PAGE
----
Royal Wedding Bingo


A kiss might be just a kiss but that smacker between Prince Harry and Meghan Markle at a polo match this weekend has upped the royal romance stakes and then some. Never mind the ifs. let's cut to the wedding whens. The tea towels are all but on the shelves. You've got to love a little bit of royal wedding fever and right now there's plenty to go round. If you need some help to channel all that excitement about a possible engagement, why not try Royal Wedding Bingo. It's harmless, it's fun, there are no prizes and if we are all wrong about these two (we're not) then you can keep the card for the next time round. Get ready to shout 'House' in your best royal accent....



It's simple enough to play. There's a card above with six categories to help predict just how this (potential) royal wedding might unfold and a quick guide below to help get you started. Once we're sat watching the (possible but we all think inevitable) marriage eating Pringles (low fat options available), you can complete the ticks or crosses on your box. The prize is being totally smug about knowing so much about royalty that you got all your predictions were right. Let's play bingo....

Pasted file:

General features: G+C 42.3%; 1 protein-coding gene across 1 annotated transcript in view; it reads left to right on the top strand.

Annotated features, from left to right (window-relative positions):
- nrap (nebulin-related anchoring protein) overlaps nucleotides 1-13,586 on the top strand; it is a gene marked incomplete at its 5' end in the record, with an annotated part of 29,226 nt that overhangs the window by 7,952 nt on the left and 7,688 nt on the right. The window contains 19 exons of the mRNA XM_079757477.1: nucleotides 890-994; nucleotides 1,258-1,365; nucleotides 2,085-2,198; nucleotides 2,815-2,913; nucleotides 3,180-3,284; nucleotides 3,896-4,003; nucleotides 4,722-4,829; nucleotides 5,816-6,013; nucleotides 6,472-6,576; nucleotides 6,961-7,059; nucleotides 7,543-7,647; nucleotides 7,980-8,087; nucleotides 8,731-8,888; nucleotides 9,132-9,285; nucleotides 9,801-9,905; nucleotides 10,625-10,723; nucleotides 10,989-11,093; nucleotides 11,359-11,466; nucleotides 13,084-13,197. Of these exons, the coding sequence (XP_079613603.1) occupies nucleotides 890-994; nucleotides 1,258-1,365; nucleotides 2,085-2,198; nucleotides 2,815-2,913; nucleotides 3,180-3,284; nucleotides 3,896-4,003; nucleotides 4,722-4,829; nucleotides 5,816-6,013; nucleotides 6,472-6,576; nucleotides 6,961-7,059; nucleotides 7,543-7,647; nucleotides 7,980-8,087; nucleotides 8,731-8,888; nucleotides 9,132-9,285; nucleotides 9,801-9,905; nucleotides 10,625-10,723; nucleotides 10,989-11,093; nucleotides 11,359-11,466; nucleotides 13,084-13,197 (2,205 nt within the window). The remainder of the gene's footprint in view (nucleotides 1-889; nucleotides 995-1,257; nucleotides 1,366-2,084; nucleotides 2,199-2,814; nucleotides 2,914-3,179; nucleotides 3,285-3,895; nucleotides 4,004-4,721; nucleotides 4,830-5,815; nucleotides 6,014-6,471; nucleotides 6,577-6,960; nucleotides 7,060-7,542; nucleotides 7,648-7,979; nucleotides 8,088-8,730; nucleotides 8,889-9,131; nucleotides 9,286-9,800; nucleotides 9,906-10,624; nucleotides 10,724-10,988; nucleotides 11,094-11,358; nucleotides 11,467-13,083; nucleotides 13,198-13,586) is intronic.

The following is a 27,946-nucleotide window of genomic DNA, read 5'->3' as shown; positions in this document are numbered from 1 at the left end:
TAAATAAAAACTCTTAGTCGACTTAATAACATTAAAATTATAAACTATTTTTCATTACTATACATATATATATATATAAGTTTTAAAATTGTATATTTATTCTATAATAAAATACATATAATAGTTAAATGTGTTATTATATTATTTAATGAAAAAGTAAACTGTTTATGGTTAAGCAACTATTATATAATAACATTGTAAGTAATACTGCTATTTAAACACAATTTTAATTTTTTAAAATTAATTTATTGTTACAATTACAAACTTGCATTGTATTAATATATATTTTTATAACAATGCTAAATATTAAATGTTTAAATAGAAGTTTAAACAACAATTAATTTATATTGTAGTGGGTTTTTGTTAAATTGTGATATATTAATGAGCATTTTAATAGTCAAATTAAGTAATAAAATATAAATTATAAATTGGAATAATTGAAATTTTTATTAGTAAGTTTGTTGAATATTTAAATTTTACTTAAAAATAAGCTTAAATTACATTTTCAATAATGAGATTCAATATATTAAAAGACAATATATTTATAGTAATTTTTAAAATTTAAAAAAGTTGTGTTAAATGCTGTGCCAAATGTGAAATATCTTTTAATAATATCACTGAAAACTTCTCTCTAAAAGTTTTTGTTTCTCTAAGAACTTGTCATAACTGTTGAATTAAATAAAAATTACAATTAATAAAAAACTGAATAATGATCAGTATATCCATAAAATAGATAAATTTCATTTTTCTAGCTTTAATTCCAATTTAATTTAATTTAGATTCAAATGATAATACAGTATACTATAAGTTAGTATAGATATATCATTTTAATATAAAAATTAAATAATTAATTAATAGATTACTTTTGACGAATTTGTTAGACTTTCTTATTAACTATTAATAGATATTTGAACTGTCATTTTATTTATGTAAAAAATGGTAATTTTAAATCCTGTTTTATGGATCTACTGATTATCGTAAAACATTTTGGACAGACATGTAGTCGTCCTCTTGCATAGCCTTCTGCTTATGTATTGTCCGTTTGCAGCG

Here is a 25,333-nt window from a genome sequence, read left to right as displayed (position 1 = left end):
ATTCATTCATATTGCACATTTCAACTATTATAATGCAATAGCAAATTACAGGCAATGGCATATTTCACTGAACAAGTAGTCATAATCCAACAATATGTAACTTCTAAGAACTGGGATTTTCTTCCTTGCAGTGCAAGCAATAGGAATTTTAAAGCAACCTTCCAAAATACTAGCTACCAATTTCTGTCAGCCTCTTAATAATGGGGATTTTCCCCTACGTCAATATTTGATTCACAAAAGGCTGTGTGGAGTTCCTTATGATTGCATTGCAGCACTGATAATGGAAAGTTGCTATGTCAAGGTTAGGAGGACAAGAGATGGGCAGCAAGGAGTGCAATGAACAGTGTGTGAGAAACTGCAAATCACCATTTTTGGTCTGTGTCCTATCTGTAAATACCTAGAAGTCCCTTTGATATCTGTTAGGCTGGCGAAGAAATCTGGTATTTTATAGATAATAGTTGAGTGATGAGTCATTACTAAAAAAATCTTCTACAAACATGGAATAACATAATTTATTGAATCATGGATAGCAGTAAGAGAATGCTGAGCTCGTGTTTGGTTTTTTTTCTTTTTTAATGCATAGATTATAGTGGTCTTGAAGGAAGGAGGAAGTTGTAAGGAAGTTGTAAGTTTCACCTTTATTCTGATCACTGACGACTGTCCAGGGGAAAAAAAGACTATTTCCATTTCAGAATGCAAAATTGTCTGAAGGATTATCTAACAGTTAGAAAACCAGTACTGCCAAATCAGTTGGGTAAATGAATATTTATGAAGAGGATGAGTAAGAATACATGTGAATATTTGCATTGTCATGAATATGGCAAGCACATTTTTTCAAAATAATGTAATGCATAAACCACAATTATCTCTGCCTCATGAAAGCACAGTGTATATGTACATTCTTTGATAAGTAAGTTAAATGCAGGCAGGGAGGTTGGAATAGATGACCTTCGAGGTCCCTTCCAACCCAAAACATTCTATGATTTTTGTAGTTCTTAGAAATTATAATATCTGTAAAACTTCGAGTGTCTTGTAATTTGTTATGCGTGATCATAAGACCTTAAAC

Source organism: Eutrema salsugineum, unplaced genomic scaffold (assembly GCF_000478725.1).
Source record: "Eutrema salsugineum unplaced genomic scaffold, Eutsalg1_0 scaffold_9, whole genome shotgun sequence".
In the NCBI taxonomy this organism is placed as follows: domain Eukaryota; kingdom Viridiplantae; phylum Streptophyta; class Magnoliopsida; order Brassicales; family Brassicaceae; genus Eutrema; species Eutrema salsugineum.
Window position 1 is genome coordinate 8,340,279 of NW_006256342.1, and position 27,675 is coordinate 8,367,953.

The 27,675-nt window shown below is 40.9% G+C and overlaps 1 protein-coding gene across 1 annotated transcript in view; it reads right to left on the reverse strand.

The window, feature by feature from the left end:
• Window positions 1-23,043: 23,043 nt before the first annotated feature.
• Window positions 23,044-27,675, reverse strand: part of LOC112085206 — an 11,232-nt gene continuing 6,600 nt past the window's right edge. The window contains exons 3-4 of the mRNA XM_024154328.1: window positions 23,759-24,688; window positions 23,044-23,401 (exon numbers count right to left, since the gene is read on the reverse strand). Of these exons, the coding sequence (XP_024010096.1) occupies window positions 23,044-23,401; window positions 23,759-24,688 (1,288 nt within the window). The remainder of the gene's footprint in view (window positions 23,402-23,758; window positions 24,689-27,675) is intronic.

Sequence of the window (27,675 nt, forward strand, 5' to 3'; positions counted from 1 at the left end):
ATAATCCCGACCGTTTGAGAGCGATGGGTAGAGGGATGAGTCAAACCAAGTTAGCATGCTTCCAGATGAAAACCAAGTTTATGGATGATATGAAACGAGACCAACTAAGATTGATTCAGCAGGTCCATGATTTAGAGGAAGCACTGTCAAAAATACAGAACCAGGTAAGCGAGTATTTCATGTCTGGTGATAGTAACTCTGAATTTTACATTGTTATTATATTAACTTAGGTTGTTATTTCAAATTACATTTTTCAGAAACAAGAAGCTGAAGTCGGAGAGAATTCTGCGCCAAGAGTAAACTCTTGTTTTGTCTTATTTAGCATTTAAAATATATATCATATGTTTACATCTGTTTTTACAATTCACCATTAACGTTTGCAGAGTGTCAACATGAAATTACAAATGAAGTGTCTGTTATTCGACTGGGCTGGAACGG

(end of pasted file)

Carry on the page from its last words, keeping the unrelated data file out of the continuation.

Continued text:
1. Engagement date

Until this weekend, all engagement signs for Harry and Meghan seemed to point to the autumn but their latest appearances and the fact that it seems they're headed to Pippa Middleton's wedding on May 20th together has got everyone very excited indeed. But before you put the bunting up, check the calendar. The royals like to spread their news around and the summer is looking busy already. Harry's off to Singapore and Sydney in June, there's a State Visit in July and August isn't just holiday time this year, it's also when Prince Philip retires from official duties while the end of that month will mark the 20th anniversary of the death of Diana, Princess of Wales. Autumn is pretty packed too with President Trump's controversial State Visit set for then. The couple could follow William and Kate's example and wait until winter is almost upon us for the big anno. But remember that Harry is due in Meghan's current home city of Toronto in September for Invictus 2017 meaning plenty of chances for hand holding, loved up photos. But will there be a ring by then? Write your date pick in box one then start thinking sparkle....

2. Engagement ring - old or new?